It’s a fifteen-minute train ride south from Varberg to the decidedly likeable medieval town of FALKENBERG (falcons were once used for hunting here, hence the name), with some lively museums and a gloriously long beach. It’s a well-preserved little town that really comes alive in July and August, when most of the tourists arrive.
Falkenberg has a long-standing reputation as a centre for fly-fishing on the Ätran River. A succession of wealthy English gentlemen came here throughout the nineteenth century; one such devotee, London lawyer William Wilkinson, went so far as to write a book about the experience, Days In Falkenberg (1894). In it, he described the place where the well-to-do visitors stayed as “an ancient inn with a beautiful garden leading down to the river”. This building, one of the few here to have escaped the dozen or so town fires which devastated the town over the centuries (most recently in the 1840s), now houses Annas Bakgård, the best café in town.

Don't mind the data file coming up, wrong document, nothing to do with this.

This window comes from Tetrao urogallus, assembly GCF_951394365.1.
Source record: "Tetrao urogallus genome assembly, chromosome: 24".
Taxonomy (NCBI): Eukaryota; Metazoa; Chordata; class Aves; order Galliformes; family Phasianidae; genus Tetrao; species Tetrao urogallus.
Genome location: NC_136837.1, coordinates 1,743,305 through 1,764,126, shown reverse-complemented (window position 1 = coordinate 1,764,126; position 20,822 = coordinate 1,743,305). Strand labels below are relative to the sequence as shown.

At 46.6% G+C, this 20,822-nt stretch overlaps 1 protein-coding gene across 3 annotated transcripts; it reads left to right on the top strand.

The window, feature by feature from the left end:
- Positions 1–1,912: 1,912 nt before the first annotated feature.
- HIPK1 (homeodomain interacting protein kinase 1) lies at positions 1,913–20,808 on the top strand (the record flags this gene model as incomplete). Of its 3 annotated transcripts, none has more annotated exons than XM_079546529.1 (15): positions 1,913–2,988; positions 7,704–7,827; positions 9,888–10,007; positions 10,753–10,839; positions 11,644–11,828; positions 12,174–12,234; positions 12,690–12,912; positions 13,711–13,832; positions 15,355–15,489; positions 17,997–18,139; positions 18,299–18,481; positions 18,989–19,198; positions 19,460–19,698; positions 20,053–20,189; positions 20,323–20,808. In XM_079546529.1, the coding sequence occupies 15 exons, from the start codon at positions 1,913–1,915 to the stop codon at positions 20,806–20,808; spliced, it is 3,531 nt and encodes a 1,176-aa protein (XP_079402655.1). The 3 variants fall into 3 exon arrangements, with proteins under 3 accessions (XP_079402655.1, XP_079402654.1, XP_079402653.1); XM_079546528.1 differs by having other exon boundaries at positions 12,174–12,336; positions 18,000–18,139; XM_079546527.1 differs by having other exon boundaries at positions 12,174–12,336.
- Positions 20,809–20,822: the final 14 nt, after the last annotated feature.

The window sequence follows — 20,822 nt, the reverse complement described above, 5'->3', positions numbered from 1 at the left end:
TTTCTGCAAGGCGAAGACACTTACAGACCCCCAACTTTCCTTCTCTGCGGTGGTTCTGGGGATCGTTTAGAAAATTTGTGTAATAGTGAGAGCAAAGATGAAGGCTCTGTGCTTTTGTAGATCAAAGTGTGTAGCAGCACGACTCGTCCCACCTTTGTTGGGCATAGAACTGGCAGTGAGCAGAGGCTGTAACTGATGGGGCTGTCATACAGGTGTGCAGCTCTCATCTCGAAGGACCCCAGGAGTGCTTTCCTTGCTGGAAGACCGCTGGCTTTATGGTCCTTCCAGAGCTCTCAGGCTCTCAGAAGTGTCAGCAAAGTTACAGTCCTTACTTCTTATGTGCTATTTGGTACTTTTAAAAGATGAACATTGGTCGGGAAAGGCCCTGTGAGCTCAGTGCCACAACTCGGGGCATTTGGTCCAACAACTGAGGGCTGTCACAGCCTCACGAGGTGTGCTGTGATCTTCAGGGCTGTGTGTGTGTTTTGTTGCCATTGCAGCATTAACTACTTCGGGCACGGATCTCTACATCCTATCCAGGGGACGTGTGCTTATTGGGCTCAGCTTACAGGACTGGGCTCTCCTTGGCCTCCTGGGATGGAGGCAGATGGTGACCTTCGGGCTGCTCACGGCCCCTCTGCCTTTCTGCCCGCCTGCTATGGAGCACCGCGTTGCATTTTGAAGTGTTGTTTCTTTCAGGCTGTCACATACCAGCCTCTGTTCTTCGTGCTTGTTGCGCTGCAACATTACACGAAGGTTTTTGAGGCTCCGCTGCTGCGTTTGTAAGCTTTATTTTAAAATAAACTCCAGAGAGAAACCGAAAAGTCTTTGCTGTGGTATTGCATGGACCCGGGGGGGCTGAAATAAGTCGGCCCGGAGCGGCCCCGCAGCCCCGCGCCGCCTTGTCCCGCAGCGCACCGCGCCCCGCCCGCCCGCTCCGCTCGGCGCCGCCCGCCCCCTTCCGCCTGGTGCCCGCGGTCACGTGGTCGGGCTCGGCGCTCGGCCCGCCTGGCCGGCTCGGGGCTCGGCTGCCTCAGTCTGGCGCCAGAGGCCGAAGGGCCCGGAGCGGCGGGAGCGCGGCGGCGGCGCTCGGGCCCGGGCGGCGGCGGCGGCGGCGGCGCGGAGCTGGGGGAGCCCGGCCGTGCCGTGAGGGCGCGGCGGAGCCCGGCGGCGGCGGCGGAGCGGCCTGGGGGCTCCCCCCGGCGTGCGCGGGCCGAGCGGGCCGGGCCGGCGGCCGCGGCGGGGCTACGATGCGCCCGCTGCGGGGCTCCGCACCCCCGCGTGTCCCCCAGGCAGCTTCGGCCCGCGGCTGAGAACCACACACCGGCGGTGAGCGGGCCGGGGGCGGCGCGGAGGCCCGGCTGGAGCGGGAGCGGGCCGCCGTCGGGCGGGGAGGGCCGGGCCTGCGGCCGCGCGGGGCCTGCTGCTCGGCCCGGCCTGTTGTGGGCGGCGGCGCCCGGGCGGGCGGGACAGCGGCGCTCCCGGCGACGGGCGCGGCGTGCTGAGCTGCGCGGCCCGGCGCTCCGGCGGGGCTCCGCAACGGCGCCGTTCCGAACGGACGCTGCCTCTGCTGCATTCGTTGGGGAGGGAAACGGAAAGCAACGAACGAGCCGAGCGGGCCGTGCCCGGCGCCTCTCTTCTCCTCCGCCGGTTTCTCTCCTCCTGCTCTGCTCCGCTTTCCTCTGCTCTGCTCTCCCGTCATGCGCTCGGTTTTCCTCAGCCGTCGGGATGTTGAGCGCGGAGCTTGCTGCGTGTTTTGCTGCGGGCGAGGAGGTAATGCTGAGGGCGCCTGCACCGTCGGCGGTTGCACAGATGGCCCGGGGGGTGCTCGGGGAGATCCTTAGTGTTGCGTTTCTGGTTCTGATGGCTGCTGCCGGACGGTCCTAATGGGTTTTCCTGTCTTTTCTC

The upper-class Englishmen brought considerable wealth with them, and had a tremendous influence on the town. Predictably enough, they made no attempt to adapt to local culture: Falkenbergers had to learn English, and throughout the latter half of the nineteenth century, baby boys here were named Charles instead of the Swedish Karl, while the most popular girl’s name was Frances, after Wilkinson’s daughter. English influence can be seen even today: near the post office there is a British telephone box donated by Oswaldtwistle in Lancashire.